Levy: As you’re saying that, I’m thinking it probably would have been a good idea. But it did not occur to me to do that. Because I’m not a novelist. I’m writing this story right now about the novelist Elizabeth Strout (or the fiction writer, rather because she does short stories, too), and she was telling me that the way she works is that a character will come to her. She’ll just picture some character and start writing that person’s story. Well, that’s a totally foreign experience to me. I don’t know what that’s like. I just am not a fiction writer, and I just felt like just to write this memoir and to be like, “It’s fiction, I swear,” it just seemed not right. I would love to not feel like, “Uh-oh, I hope it’s okay that I did this.” And I do worry about that. I’m not at all sure it’s okay. I don’t know. I think, on the one hand, I got her blessing. But on the other hand, it doesn’t mean this isn’t causing her pain, and I feel really bad about that.

Rumpus: It’s really complicated, but I think this effort to keep the reader’s interests in the forefront of your mind means that the way you present yourself is going to be as naked as you would present any of the other characters in the book. I wonder if that’s a way to reconcile the guilt.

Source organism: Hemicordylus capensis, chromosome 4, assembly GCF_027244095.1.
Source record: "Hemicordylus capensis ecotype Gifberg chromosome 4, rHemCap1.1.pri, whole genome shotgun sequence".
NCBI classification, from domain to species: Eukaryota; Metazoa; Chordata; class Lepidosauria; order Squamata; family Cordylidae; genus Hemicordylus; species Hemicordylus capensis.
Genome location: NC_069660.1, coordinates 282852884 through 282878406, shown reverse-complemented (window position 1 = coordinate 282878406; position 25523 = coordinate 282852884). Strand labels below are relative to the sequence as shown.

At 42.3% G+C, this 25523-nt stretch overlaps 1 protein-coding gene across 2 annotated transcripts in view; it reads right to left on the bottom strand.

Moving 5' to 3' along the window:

Levy: It’s a way. But at the end of the day, one doesn’t want to cause other people pain. One doesn’t want to be the cause of suffering for other humans and one certainly doesn’t want to be the cause of suffering for other humans one loves. I’m in no way like, “Yeah, what? It’s fine.” No, I’m worried about it. I don’t know if it’s fine. I totally worry about it.

Rumpus: Reading your book and other recent ones about women who were initially ambivalent about motherhood but then ended up channeling their experience into their work—I’m thinking of Dept. of Speculation by Jenny Offill—

Levy: I have that right here on my coffee table. I haven’t read it. It’s next up. Am I going to like it?